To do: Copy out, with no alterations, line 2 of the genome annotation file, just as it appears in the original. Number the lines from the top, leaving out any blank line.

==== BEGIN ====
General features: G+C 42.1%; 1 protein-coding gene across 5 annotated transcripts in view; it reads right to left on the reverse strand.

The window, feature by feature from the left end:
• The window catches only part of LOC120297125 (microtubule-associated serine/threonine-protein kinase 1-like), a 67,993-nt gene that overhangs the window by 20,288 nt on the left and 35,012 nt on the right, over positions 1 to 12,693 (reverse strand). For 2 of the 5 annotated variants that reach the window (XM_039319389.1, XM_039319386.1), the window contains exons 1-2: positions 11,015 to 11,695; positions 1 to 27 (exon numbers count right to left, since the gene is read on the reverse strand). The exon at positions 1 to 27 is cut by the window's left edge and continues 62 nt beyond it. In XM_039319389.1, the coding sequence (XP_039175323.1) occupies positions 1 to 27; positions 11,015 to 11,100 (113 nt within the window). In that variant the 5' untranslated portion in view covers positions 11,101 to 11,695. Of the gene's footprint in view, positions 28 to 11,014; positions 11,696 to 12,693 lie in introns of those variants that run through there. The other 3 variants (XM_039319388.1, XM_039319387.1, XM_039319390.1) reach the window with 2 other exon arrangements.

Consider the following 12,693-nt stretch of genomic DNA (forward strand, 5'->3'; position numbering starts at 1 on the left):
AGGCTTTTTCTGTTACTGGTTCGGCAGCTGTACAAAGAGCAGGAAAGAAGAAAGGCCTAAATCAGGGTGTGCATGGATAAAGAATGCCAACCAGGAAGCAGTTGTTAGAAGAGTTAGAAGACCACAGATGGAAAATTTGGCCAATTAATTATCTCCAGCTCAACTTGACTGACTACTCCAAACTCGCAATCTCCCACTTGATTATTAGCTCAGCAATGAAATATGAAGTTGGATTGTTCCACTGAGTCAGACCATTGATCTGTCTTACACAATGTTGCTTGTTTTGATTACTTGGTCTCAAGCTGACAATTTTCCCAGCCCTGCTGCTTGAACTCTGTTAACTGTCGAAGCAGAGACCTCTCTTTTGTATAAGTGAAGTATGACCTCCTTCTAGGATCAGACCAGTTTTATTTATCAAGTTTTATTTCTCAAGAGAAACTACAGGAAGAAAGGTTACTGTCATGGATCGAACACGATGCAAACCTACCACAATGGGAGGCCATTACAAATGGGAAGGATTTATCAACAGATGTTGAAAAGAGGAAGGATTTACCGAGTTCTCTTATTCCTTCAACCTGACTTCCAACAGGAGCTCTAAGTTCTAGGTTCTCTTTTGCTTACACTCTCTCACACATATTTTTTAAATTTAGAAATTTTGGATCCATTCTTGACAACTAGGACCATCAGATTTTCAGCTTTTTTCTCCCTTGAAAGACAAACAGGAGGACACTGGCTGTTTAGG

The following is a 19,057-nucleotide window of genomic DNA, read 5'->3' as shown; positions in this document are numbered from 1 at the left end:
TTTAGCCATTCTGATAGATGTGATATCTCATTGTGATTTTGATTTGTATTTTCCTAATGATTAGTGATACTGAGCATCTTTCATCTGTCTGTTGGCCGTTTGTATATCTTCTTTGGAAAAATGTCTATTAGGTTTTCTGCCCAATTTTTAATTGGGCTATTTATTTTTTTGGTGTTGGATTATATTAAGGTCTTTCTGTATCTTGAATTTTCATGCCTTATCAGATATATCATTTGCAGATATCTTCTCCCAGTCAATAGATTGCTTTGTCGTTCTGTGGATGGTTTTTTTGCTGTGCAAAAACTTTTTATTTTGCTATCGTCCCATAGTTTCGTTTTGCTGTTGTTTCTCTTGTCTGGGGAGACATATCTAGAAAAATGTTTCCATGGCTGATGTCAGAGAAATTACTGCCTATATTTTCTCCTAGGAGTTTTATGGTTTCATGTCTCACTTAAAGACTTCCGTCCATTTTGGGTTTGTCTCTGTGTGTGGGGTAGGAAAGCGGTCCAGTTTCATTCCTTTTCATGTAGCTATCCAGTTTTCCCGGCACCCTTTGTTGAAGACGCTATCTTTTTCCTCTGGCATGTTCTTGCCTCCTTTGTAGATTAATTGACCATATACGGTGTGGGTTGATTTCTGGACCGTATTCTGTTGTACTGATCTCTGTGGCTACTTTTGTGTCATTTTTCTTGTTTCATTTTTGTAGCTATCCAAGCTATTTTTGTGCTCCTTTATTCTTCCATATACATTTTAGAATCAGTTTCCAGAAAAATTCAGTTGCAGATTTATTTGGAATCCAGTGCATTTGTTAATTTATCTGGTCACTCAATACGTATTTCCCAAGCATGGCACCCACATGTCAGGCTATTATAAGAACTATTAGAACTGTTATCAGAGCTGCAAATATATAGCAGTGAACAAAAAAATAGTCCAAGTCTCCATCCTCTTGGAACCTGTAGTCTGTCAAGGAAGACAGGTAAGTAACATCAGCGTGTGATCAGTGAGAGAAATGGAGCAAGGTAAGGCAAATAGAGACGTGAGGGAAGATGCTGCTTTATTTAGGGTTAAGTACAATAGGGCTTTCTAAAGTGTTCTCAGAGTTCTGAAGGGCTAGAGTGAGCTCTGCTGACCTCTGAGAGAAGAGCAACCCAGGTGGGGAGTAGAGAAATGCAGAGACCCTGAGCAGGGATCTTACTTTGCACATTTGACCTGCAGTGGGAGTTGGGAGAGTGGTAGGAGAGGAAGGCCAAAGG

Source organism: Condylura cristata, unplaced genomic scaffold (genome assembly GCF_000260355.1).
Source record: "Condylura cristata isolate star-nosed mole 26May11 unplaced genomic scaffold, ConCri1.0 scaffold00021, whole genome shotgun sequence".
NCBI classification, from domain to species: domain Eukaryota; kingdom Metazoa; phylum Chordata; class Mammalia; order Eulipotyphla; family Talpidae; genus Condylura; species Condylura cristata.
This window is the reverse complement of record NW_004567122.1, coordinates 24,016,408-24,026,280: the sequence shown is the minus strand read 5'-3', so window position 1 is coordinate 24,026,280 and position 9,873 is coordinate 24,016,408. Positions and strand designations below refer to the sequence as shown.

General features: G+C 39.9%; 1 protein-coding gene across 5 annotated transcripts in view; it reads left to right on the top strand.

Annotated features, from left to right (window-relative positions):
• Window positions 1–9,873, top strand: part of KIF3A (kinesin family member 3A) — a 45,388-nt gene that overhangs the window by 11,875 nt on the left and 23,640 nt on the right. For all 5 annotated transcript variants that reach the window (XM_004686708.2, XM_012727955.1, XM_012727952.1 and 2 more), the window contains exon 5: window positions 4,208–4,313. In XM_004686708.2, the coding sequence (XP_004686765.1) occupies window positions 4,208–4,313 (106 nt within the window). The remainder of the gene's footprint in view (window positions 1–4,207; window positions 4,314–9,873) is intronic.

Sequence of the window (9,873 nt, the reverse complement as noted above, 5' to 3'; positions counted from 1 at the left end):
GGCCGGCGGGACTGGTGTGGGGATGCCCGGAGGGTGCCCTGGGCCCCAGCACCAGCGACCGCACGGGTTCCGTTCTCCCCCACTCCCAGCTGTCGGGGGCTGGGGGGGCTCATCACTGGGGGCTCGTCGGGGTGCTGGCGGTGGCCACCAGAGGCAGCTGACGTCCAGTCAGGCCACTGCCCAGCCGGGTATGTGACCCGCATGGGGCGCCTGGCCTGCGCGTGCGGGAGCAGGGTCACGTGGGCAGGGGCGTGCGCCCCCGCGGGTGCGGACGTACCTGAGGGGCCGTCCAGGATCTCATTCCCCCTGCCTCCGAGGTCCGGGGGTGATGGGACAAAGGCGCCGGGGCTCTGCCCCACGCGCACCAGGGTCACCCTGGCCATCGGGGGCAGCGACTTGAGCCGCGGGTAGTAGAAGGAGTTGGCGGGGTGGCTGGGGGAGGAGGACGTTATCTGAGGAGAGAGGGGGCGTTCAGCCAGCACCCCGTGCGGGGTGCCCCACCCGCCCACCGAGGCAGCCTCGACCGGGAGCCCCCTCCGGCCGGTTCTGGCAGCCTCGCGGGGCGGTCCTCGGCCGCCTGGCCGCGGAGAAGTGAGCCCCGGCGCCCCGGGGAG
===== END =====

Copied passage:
The window, feature by feature from the left end: